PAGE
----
This was Richard D. James third release, but his first studio album under the pseudonym of Aphex Twin. WK This collection consists “of instrumental, occasionally radio-friendly songs that were mostly beat-oriented.” WK Most of the work dates back to his pre-club DJ years of the late ‘80s and early ‘90s, WK but it was exposure on the club scene which garnered him enough of an underground following to prompt this album’s release.
As a “watershed of ambient music” JB the album “reveals no influences and sounds unlike anything that preceded it, due in large part to the effects James managed to wrangle from his supply of home-manufactured contraptions.” JB “The songs are faster and more percussion-oriented than many of the earlier ambient creations of other musicians such as Brian Eno.” WK
“Selected Ambient Works 85-92 is a desperately sparse album: thin percussion and several haunted-synth lines are the only components on most songs.” JB However, there are exceptions. We Are the Music Makers includes a sample of “a line of dialogue from the movie Willy Wonka & the Chocolate Factory.” WK “Xtal has samples of female vocalizing as well as alternating ambient sounds, both repeated intermittently throughout the song. Tha has clips of several people…talking, while Actium has samples of what sound like squeaking shoes in a hallway.” WK “Green Calx contains samples from RoboCop” WK and “a faint sample of the vocal from ‘Fodderstompf’ by Public Image Ltd, as well as from the opening titles of John Carpenter’s 1982 film The Thing.” WK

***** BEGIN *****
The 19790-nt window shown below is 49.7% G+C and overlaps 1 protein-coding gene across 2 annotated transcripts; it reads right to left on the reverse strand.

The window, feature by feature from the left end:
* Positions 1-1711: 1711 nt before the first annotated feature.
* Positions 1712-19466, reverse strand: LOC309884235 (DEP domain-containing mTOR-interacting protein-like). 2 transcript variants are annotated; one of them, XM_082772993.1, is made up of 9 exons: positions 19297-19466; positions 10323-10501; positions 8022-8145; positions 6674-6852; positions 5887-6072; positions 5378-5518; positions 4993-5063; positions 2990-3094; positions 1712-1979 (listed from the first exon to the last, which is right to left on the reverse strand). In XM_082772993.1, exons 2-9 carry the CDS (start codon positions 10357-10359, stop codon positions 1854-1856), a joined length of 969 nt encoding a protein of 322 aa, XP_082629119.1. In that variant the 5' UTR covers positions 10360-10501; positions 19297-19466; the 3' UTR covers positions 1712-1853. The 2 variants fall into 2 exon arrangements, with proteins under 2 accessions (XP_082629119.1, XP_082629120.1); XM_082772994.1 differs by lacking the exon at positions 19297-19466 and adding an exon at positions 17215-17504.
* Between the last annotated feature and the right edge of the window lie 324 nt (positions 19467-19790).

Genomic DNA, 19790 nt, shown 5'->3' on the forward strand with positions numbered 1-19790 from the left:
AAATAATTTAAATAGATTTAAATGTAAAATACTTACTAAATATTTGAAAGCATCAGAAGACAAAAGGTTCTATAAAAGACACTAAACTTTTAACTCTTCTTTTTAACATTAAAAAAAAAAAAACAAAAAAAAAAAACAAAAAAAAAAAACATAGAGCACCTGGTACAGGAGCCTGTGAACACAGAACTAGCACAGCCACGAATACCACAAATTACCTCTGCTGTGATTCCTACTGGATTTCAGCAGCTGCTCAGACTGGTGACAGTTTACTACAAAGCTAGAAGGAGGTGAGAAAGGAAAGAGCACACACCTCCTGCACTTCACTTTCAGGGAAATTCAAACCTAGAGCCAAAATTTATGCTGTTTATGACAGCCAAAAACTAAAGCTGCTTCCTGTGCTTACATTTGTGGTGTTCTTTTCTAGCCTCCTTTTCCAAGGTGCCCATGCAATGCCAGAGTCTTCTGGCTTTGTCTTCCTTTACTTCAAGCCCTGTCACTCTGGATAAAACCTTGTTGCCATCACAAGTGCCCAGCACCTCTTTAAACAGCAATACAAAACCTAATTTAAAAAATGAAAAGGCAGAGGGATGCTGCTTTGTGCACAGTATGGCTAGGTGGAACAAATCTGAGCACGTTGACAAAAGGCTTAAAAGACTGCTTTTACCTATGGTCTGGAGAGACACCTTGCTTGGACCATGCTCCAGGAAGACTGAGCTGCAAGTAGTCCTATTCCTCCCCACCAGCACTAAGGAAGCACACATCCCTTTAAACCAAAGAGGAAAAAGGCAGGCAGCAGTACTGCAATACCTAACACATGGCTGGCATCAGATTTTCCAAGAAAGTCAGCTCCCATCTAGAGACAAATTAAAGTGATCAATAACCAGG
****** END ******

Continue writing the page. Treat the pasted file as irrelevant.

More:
“The sound quality is relatively poor; it was recorded direct to cassette tape and reportedly suffered a mangling job by a cat.” JB “The prodigious James would preview new material to his friends on cassette as they drove around Cornwall. A few tracks on the album have apparently been mastered from these cassettes, resulting in truncated beginnings and endings and a low fidelity sound.” WK Remasterings have given the album a better overall sound quality.
“David M. Pecoraro of Pitchfork Media calls it ‘among the most interesting music ever created with a keyboard and a computer.’ Rolling Stone called the album ‘majestic,’ and the Rolling Stone Encyclopedia of Rock & Roll claims the album was received by critics as ‘an ambient masterpiece comparable to work by The Orb and Brian Eno.’ Warp Records has billed this as ‘the birthplace and the benchmark of modern electronic music’ and has stated that ‘every home should have a copy.’” WK